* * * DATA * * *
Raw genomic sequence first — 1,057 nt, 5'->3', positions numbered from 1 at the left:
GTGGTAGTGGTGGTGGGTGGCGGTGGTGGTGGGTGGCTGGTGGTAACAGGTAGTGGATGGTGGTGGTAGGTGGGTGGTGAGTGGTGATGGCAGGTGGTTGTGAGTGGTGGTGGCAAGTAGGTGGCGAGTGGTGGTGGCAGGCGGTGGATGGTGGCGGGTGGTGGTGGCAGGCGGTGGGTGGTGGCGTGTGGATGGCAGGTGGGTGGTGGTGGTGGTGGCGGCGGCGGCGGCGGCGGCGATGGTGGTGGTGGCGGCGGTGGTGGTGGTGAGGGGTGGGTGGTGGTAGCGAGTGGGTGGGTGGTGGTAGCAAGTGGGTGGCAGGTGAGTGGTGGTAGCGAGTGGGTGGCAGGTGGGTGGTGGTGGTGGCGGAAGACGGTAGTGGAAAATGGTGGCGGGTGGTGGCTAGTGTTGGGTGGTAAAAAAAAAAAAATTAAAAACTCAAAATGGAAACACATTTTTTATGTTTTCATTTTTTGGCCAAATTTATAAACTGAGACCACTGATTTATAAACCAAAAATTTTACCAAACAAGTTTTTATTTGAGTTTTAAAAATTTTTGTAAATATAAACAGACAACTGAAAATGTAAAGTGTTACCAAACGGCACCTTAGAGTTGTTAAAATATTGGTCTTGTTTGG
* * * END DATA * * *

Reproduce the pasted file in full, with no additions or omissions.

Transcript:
Raw genomic sequence first — 1,057 nt, 5'->3', positions numbered from 1 at the left:
GTGGTAGTGGTGGTGGGTGGCGGTGGTGGTGGGTGGCTGGTGGTAACAGGTAGTGGATGGTGGTGGTAGGTGGGTGGTGAGTGGTGATGGCAGGTGGTTGTGAGTGGTGGTGGCAAGTAGGTGGCGAGTGGTGGTGGCAGGCGGTGGATGGTGGCGGGTGGTGGTGGCAGGCGGTGGGTGGTGGCGTGTGGATGGCAGGTGGGTGGTGGTGGTGGTGGCGGCGGCGGCGGCGGCGGCGATGGTGGTGGTGGCGGCGGTGGTGGTGGTGAGGGGTGGGTGGTGGTAGCGAGTGGGTGGGTGGTGGTAGCAAGTGGGTGGCAGGTGAGTGGTGGTAGCGAGTGGGTGGCAGGTGGGTGGTGGTGGTGGCGGAAGACGGTAGTGGAAAATGGTGGCGGGTGGTGGCTAGTGTTGGGTGGTAAAAAAAAAAAAATTAAAAACTCAAAATGGAAACACATTTTTTATGTTTTCATTTTTTGGCCAAATTTATAAACTGAGACCACTGATTTATAAACCAAAAATTTTACCAAACAAGTTTTTATTTGAGTTTTAAAAATTTTTGTAAATATAAACAGACAACTGAAAATGTAAAGTGTTACCAAACGGCACCTTAGAGTTGTTAAAATATTGGTCTTGTTTGG